Saturday, December 11, 2010

Monopolists Do not Like Competition

A regular reader sends me this:

"More broadly, the events of that week are likely to redefine the debate over the role of markets in a democracy, and even the nature of capitalism. At least since the Reagan revolution of the early nineteen-eighties, free-market ideology has been ascendant, with even Democratic Administrations following its precepts of market discipline, limited regulation, and unfettered rewards. George W. Bush was only its latest exponent, governing on a platform of economic growth and lower taxes. Yet it was Bush, and his Republican appointees Paulson and Bernanke, who orchestrated the virtual nationalization of the U.S. financial system. Although a vocal minority continues to argue that the system should have been left to the forces of creative destruction, the overwhelming consensus is that free-market principles failed to address a global financial panic. In an intellectual debate that has been going on since the Depression, Lehman's failure may mark a victory of John Maynard Keynes over Adam Smith--the government interventionists over laissez-faire capitalists."

James B. Stewart, A Reporter at Large, “Eight Days:the battle to save the American financial system,” The New Yorker, September 21, 2009, p. 59. HERE
and Here

Comment
James B. Stewart: "In an intellectual debate that has been going on
since the Depression, Lehman's failure may mark a victory of John
Maynard Keynes over Adam Smith--the government interventionists over
laissez-faire capitalists."

That is the contentious simplification I would object to. In Smith's
day "laissez-faire capitalists" did not exist - he did not advocate
'laissez-faire (a Physiocratic doctrine favouring freedom for
merchants, not consumers) and 'capitalists' had not yet attracted the
title in English. They were a 19th-century phenomenon (post-1854).

"The forces of creative destruction" (using Schumpeter's phrase -
shortened from 'the creative gale of creative destruction') was the
force on innovation, not of capital per se. Monopoly can stagnate
technologically; competition lets loose the forces of change. Keynes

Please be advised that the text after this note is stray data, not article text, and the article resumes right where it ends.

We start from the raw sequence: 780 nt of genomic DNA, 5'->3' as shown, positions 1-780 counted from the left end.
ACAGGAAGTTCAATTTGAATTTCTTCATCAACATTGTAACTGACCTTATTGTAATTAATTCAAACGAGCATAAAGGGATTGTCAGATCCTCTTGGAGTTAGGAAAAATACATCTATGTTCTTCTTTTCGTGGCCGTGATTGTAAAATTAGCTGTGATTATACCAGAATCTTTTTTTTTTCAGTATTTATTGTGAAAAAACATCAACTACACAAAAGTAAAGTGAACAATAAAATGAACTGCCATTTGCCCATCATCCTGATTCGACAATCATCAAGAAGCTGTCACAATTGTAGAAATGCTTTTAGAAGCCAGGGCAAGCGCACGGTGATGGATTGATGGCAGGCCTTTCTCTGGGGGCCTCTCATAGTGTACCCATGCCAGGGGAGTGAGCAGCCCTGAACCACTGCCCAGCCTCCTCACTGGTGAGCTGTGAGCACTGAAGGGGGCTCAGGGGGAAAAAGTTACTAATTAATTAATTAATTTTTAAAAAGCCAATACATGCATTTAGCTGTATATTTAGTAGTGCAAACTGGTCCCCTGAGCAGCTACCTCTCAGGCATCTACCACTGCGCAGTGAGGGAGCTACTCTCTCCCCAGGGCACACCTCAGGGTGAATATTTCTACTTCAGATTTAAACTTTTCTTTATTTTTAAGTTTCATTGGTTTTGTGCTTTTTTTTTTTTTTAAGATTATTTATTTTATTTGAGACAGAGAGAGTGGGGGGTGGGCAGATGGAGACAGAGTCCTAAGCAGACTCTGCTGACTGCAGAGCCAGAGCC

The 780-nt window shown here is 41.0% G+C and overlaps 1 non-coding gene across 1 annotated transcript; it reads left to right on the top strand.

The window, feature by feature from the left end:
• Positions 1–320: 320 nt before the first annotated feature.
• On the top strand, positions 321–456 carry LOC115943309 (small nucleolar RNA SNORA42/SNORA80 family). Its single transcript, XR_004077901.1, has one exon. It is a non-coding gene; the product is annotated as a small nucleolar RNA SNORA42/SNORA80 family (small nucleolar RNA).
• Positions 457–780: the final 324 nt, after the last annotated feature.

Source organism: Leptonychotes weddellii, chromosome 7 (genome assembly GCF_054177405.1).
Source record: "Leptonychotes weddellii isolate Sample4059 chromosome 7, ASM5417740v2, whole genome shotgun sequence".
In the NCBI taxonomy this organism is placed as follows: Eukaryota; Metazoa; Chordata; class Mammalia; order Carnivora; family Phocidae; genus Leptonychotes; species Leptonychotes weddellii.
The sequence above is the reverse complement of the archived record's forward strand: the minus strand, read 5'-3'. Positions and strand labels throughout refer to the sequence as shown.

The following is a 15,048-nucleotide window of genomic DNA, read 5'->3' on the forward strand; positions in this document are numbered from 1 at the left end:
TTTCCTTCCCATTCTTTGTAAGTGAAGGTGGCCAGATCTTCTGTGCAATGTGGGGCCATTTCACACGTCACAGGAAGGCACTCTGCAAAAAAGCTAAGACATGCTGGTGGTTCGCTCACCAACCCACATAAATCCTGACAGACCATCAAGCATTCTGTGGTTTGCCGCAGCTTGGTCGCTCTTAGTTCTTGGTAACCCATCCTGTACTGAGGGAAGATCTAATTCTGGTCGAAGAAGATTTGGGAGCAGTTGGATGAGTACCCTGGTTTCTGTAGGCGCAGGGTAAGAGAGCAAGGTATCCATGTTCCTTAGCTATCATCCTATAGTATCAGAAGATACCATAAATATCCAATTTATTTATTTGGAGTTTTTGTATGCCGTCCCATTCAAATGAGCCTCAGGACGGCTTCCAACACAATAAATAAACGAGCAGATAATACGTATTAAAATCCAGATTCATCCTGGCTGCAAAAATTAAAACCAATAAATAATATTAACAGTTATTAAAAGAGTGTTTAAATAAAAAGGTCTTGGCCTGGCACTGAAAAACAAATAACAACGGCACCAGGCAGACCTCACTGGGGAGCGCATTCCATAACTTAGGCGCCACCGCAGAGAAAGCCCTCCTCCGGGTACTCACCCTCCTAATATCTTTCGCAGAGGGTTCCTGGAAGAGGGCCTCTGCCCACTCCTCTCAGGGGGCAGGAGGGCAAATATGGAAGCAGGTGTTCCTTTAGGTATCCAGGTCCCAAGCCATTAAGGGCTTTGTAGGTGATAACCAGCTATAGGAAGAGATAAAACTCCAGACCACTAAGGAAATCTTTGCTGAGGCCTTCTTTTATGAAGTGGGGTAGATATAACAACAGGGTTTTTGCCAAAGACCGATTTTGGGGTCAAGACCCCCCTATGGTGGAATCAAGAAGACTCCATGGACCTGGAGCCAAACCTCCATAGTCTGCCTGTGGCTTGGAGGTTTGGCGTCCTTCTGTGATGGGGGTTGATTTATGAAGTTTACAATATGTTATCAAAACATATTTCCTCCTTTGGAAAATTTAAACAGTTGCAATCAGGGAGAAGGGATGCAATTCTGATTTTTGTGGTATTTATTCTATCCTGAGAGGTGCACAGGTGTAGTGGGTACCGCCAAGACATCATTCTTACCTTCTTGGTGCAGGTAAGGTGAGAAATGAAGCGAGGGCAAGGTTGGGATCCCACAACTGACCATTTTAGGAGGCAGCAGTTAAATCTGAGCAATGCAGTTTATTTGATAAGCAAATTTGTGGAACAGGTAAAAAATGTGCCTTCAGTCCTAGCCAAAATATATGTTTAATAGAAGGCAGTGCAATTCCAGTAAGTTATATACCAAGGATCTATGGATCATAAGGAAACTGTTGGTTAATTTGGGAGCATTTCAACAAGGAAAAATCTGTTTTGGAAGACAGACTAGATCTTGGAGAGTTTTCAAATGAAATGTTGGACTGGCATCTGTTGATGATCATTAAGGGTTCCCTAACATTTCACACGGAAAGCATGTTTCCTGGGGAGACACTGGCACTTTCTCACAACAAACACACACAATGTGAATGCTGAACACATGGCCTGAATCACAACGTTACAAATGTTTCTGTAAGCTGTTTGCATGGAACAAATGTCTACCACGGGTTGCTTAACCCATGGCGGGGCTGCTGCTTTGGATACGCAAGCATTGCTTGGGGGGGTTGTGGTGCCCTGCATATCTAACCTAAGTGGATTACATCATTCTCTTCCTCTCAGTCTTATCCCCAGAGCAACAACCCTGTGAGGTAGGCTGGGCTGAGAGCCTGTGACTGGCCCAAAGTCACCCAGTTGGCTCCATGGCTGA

advocated government funding of projects, not necessarily that they
were managed by the state.

Monopolists do not like competition. That has been true since the 18th century.

If we do not understand these differences, we risk repeating the same errors.

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5 Comments:

Blogger entech said...

"business is no friend of free enterprise"
Milton Friedman

11:52 p.m.  
Blogger Gavin Kennedy said...

Entech

What a beautiful quotation!

Clearly, even in Smith's day he understood this truth. The French merchant who challenged Colbert to 'leave them alone' was no speaking on behalf of his customers but on behalf of himself and his fellow merchants. 'Laissez-faire' was a cry for freedom to arrange their affairs into local monopolies (like the Town Guilds in Britain), which 'narrowed the market' in favour of producers, not customers.

That is why Smith never advocated 'laissez-faire', despite being hoisted in support of it in the 19th century.

Gavin

2:27 p.m.  
Blogger entech said...

“in a more striking and interesting manner”

1:03 a.m.  
Blogger entech said...

Of course, The Candlemakers Petition says it in a “in a more striking and interesting manner”
david

1:05 a.m.  
Blogger Gavin Kennedy said...

entech

Bastiat's satire was very metaphorical in style. It's also a cracking great piece too.

Gavin

7:08 p.m.  

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